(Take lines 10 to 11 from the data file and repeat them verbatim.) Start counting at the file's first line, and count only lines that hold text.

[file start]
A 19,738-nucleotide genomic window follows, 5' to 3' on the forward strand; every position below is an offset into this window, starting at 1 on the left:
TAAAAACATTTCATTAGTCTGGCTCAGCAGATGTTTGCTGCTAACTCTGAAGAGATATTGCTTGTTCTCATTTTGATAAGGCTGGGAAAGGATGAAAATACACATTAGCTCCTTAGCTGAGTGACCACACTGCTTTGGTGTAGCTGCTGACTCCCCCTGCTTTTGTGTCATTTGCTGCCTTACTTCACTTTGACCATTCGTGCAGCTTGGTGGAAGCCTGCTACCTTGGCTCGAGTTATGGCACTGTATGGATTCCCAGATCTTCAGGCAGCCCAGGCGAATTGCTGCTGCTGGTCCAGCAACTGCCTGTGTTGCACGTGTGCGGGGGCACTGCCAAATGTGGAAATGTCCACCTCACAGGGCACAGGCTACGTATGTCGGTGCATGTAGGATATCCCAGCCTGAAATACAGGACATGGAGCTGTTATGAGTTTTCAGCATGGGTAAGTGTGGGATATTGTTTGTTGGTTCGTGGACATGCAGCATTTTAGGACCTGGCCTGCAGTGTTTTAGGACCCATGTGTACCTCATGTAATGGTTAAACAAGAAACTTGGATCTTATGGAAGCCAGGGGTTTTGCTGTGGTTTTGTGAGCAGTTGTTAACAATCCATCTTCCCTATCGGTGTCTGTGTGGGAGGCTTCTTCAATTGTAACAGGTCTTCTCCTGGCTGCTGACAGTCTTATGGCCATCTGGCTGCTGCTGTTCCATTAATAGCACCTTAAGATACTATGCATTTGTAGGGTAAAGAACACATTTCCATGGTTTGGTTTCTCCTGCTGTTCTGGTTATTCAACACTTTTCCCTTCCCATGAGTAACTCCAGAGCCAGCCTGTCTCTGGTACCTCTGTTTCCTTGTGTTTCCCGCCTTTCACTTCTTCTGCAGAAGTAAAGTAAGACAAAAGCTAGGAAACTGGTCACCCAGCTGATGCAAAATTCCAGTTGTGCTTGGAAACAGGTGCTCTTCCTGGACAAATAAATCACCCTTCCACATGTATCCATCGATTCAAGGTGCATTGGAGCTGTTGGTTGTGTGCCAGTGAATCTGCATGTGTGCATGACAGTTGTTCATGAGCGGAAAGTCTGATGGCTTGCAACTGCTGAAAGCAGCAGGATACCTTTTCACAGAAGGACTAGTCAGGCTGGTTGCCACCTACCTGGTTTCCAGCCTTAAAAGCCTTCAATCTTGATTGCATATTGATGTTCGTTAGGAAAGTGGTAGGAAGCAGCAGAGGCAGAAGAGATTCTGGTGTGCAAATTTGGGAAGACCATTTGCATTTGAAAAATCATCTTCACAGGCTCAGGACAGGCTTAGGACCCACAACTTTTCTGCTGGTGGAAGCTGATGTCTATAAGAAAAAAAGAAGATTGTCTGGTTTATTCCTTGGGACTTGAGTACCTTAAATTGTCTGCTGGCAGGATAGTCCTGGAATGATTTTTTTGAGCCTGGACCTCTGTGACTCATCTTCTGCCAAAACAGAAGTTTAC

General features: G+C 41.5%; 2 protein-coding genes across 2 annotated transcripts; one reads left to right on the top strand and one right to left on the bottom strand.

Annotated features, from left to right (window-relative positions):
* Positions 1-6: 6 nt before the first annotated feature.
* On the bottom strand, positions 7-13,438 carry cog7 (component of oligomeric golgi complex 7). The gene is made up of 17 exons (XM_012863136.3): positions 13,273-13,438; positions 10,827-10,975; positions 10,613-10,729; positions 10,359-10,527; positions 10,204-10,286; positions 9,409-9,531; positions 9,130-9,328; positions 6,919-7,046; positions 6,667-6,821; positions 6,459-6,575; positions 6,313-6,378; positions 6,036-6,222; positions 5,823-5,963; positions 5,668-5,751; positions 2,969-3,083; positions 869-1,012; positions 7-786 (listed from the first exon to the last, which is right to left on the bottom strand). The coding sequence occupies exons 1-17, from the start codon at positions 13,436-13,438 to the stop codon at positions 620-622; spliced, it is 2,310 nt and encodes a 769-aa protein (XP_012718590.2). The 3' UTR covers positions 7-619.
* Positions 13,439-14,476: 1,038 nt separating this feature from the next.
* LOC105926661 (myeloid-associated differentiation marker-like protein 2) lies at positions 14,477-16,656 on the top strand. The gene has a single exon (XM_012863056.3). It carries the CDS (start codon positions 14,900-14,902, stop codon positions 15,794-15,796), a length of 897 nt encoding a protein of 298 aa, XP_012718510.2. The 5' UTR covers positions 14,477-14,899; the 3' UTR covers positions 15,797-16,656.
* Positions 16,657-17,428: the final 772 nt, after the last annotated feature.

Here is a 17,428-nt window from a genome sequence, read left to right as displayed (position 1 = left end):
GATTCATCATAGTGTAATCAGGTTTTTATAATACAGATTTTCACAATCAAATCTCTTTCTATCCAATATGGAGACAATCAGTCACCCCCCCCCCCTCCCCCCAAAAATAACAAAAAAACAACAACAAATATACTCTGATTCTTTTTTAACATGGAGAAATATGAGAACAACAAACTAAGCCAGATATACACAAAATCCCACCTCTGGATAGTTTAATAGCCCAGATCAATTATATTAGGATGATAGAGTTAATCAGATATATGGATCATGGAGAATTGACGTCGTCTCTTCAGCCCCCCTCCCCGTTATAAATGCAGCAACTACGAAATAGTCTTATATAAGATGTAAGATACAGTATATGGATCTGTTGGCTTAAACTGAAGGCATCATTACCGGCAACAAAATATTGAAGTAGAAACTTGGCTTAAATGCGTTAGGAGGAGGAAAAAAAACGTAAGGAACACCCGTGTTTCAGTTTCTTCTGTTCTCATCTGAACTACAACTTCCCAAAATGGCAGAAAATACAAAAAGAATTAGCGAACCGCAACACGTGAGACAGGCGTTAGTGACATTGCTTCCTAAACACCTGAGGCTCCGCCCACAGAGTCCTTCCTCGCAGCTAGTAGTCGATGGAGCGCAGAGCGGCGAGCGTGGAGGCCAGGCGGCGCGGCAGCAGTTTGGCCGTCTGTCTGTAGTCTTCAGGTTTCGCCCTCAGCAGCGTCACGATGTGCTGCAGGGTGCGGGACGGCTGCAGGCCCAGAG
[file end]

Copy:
Here is a 17,428-nt window from a genome sequence, read left to right as displayed (position 1 = left end):
GATTCATCATAGTGTAATCAGGTTTTTATAATACAGATTTTCACAATCAAATCTCTTTCTATCCAATATGGAGACAATCAGTCACCCCCCCCCCCTCCCCCCAAAAATAACAAAAAAACAACAACAAATATACTCTGATTCTTTTTTAACATGGAGAAATATGAGAACAACAAACTAAGCCAGATATACACAAAATCCCACCTCTGGATAGTTTAATAGCCCAGATCAATTATATTAGGATGATAGAGTTAATCAGATATATGGATCATGGAGAATTGACGTCGTCTCTTCAGCCCCCCTCCCCGTTATAAATGCAGCAACTACGAAATAGTCTTATATAAGATGTAAGATACAGTATATGGATCTGTTGGCTTAAACTGAAGGCATCATTACCGGCAACAAAATATTGAAGTAGAAACTTGGCTTAAATGCGTTAGGAGGAGGAAAAAAAACGTAAGGAACACCCGTGTTTCAGTTTCTTCTGTTCTCATCTGAACTACAACTTCCCAAAATGGCAGAAAATACAAAAAGAATTAGCGAACCGCAACACGTGAGACAGGCGTTAGTGACATTGCTTCCTAAACACCTGAGGCTCCGCCCACAGAGTCCTTCCTCGCAGCTAGTAGTCGATGGAGCGCAGAGCGGCGAGCGTGGAGGCCAGGCGGCGCGGCAGCAGTTTGGCCGTCTGTCTGTAGTCTTCAGGTTTCGCCCTCAGCAGCGTCACGATGTGCTGCAGGGTGCGGGACGGCTGCAGGCCCAGAG